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Unite your burdens to the Cross, Bishop says in Good Friday service

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Good Friday is a day of mourning — the day the church commemorates the crucifixion of Jesus Christ. 

Traditionally, there is no Mass and no celebration of the Eucharist on Good Friday; instead the church marks the somber day with a Service of the Passion of Our Lord at 3 p.m., the time tradition says that Jesus died on the cross. Altars are left bare and the door of the empty tabernacle stands open, to emphasize the sense of loss.

But this year, in the Arlington Diocese and elsewhere, the Good Friday service was even more stark and bare than usual, with public worship services suspended and the faithful under stay-at-home orders to stem the spread of the deadly coronavirus now sweeping the nation and the world. 

Leading a Good Friday service livestreamed from the Cathedral of St. Thomas More, Bishop Michael F. Burbidge acknowledged that life during the coronavirus pandemic has been difficult. And like the Israelites on their way to the Promised Land, he said, “our patience has been tested, and we are beginning to be worn out by the journey.”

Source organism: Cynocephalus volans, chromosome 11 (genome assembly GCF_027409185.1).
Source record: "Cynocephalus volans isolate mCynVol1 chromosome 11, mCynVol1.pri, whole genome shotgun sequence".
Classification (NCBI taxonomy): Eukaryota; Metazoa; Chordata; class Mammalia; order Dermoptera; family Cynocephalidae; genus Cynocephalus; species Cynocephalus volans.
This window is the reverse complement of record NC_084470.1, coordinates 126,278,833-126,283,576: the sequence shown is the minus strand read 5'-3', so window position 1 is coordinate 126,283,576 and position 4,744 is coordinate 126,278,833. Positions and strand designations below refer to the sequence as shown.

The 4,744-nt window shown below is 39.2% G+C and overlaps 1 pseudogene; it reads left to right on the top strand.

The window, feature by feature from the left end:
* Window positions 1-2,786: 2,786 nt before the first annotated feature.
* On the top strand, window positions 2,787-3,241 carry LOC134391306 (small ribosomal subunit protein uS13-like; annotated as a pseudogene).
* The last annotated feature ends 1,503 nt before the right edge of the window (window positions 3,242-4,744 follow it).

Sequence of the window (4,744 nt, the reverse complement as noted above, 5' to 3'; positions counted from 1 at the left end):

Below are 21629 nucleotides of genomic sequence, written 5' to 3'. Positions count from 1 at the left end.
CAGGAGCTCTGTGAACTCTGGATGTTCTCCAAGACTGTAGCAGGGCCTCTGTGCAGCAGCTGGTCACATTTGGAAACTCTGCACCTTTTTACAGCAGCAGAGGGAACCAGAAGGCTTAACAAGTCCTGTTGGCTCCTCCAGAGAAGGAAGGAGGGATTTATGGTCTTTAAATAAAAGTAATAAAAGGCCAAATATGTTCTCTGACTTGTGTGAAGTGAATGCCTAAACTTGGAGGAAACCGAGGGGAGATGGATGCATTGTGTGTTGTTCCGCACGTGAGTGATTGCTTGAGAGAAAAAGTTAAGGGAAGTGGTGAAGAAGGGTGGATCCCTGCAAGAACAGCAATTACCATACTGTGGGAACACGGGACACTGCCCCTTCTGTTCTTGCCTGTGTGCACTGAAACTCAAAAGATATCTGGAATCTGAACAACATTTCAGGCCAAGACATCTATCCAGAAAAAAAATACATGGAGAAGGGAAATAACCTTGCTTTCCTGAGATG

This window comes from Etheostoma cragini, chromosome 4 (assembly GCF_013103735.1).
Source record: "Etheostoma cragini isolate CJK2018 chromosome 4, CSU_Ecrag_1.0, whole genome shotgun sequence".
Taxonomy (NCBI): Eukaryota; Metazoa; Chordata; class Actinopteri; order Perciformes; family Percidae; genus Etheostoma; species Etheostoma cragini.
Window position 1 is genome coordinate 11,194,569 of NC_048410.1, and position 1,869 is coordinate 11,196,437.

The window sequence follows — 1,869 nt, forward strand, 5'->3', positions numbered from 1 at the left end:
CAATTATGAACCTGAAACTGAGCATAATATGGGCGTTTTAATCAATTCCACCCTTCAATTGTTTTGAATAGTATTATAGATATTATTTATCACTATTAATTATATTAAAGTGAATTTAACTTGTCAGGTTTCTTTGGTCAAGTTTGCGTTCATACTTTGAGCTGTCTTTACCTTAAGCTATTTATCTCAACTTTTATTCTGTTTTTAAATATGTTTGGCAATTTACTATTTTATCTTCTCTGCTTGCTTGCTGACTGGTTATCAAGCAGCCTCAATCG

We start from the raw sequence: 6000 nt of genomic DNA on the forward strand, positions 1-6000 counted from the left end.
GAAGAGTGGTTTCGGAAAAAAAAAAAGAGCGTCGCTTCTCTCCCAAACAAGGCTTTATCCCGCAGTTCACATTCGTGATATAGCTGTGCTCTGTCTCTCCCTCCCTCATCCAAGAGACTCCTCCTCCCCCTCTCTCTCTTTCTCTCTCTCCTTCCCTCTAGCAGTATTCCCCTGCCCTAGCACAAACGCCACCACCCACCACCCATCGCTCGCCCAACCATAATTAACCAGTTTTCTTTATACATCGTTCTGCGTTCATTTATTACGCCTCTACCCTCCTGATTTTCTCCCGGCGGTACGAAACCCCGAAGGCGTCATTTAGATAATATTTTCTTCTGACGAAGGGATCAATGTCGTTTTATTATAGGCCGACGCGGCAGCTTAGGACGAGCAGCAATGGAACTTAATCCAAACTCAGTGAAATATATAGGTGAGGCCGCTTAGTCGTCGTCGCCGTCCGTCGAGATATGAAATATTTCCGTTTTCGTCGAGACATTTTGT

“We continue to learn of the suffering and deaths of so many,” he said. “The way we worship has been radically changed. Daily patterns of life have been drastically interrupted and there is so much uncertainty.” 

But after the proclamation of the Passion from the Gospel of John, he reminded his flock that “there is no cross or burden that we are now carrying that the Lord has not already embraced and endured. And we know that the cross did not defeat him; he proved victorious.”

Bishop Burbidge urged those watching to “find a few silent moments to stand before the cross or crucifix in your home. Reflect on the Passion of Christ that was just proclaimed and the great love Jesus has for you. Tell him the burdens, hardships and crosses you are carrying at this moment in your life. If you unite them to his sufferings, you will find the patience, grace and timely help you need to continue your journey with the assurance that you will not be crushed or defeated, but will come to share in the glory and victory of Christ.”

The service included Veneration of the Cross, a tradition dating to the seventh century. But in a poignant twist on the moving ritual, in which parishioners usually come forward to touch or kiss the “wood of the Cross, on which hung the salvation of the world,” the Bishop carried the large crucifix right up to the camera, and held it aloft for veneration by those tuned in online. 

When the handful of those present received holy communion, which had been blessed the night before at the Mass of the Lord’s Supper, the words of the Spiritual Communion were shown on the screen for those watching from home: 

Act of Spiritual Communion

My Jesus, 

I believe that You are present in the Most Holy Sacrament.

 I love You above all things, 

and I desire to receive You into my soul. 

Since I cannot at this moment receive You sacramentally, 

come at least spiritually into my heart. 

I embrace You as if You were already there 

and unite myself wholly to You. 

Never permit me to be separated from You.



© Arlington Catholic Herald 2020